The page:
Senior, ready to graduate, credits Penn State with opening doors to the world

May 04, 2016

UNIVERSITY PARK, Pa. — Jordan Chapman has uncovered plant fossils while digging for dinosaurs in Denver and caught glimpses of the Milky Way in the sky on a flight to Israel.

Now, the Penn State senior is getting ready to take that curiosity and drive to explore with him after he graduates from Penn State with a bachelor’s in anthropology and geosciences and a minor in geography.

“It’s one thing to read a book about these places, but to know you can go there is amazing,” Chapman, 24, said.

Chapman will be the first in his family to graduate from college, walking in the spring commencement this weekend before capping his undergraduate experience with a summer geosciences field camp in the western United States.

He plans to earn a master’s in geosciences and eventually a doctorate in anthropology. While he isn’t sure what else he’ll do, he would like to continue with research, teaching and opening the doors to college for young people who come from urban areas or might not be aware of the opportunities they could pursue.

“I would like to make more science programs available in urban areas. I think a lot of kids don’t get that opportunity. I don’t think they fully understand what types of science they can do,” he said.

Chapman didn’t always know he wanted to study anthropology or geosciences. Before coming to Penn State, he studied first at a small college and then at a community college in Philadelphia, focusing on music.

It was after he talked with a guidance counselor about his interests — including making a positive impact on the world and traveling — that he took a class and then another in anthropology. What caught his interest was the combination of science, politics and human rights. Later, when he came to Penn State, he added geosciences to the mix.

“If you want to solve problems, you have to have a good understanding of how humans work and what some of the biggest issues are,” Chapman said.

His school didn’t offer a major in anthropology, so he applied to Penn State. While he was accepted to start in fall 2012, he deferred for a semester so he could work while living at home in Philadelphia to save money to pay tuition for the first semester.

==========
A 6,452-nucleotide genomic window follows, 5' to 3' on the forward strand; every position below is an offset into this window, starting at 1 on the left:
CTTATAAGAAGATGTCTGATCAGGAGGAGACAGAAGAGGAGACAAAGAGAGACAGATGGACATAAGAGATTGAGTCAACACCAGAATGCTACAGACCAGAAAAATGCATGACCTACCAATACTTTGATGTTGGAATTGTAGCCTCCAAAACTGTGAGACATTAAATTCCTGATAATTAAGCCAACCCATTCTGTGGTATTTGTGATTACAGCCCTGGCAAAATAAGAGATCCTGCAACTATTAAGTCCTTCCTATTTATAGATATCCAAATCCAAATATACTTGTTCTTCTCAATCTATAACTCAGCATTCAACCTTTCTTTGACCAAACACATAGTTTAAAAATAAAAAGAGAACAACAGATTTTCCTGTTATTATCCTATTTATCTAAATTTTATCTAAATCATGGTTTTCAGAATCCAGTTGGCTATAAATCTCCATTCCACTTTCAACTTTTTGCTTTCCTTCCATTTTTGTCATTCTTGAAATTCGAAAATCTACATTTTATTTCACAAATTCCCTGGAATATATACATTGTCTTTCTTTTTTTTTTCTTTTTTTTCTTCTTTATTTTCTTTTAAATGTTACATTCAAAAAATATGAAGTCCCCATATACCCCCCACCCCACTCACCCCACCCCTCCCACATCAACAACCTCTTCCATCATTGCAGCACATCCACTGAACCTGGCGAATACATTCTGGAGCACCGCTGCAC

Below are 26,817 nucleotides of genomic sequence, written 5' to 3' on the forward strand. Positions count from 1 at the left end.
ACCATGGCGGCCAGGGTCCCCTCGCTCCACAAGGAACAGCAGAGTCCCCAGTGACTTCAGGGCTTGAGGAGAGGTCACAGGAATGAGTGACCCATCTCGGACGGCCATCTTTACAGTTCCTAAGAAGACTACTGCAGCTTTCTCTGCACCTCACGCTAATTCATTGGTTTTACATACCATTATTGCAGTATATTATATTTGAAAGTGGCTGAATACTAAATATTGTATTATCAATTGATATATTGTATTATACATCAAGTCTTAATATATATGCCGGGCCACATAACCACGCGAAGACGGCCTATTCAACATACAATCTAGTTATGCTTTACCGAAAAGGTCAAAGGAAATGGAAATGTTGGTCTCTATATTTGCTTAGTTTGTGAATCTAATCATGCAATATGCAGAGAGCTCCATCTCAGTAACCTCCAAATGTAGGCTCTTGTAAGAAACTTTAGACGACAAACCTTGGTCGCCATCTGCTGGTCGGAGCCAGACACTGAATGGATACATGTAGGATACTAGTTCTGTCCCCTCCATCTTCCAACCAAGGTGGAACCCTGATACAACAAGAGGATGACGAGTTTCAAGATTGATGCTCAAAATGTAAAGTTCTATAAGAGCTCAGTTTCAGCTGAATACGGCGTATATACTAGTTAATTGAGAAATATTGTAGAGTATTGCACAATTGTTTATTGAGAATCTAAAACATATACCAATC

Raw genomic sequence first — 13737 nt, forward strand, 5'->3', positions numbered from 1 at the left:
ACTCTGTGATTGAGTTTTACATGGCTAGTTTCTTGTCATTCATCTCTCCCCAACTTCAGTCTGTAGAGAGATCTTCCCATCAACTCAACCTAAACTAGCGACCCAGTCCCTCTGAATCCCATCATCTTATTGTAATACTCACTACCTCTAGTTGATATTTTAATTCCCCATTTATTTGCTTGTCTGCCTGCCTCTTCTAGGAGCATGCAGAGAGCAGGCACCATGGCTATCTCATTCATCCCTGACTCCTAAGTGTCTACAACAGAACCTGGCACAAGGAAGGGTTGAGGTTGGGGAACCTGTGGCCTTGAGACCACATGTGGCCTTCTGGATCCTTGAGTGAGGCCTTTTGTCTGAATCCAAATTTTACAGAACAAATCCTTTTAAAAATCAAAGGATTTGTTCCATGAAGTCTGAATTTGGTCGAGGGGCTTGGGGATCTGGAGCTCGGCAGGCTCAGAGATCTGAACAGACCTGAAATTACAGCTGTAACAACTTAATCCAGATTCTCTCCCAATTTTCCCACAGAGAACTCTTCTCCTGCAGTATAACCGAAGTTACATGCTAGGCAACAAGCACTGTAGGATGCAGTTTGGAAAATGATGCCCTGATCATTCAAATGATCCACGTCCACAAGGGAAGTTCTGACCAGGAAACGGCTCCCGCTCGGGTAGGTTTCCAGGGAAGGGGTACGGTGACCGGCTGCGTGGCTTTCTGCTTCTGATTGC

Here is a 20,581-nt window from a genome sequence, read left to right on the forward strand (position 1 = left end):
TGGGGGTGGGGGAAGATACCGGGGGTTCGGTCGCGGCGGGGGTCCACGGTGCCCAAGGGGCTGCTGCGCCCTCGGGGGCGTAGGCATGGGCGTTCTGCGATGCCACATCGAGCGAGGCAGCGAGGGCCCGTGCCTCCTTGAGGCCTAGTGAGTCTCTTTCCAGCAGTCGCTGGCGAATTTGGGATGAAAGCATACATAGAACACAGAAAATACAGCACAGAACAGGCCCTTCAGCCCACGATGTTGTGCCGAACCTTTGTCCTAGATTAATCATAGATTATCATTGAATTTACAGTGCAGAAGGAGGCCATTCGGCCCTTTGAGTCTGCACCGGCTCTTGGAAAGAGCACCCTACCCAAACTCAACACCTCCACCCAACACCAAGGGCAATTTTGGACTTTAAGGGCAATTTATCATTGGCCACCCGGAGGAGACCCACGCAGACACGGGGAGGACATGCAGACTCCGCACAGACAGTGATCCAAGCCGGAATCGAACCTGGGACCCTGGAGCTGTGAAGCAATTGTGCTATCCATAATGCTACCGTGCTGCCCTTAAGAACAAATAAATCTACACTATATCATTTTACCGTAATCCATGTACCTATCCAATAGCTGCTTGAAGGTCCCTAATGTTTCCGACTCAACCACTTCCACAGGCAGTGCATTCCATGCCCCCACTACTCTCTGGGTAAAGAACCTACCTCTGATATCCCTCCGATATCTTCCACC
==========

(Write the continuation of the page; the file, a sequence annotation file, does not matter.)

After he came to Penn State, he took a class in geosciences — another field that deals with subjects that impact people. He added the subject, creating a double major that crosses the College of the Liberal Arts and the College of Earth and Mineral Sciences.

“Penn State was a great place for me,” said Chapman, a McNair Scholar and president of the Anthropology Club. This year, he won a Resilient Student Award from the Multicultural Center.

“When you tell them what you do, you see their eyes light up.

-- Jordan Chapman, senior in anthropology and geosciences

There wasn’t one secret to his academic success — although quiet buildings at night offer good study spots. He credited the Student Support Services program with providing support. He also received support from the College of the Liberal Arts to help him pursue his degree and out-of-classroom projects.

“A few years ago if you would have told me I would have done half this stuff, I would have said, ‘No, it’s not going to happen,’” he said.

That includes participating in a field expedition in Israel, another program in Denver and presenting at the Penn State Summer Research Symposium.

Chapman wants to share with young people not just what he learned, but the opportunities that are out there.

“When you tell them what you do, you see their eyes light up,” Chapman said of talking to people about his major and classes. “Just because it seems hard doesn’t mean you can’t do it.”

Chapman was accepted to graduate school at the University of Arkansas. He plans to take a little bit of time off after the summer program. But first, he will walk at commencement where his mother, Ayanna, and younger sister, Jalani, will watch him graduate.

Last Updated May 04, 2016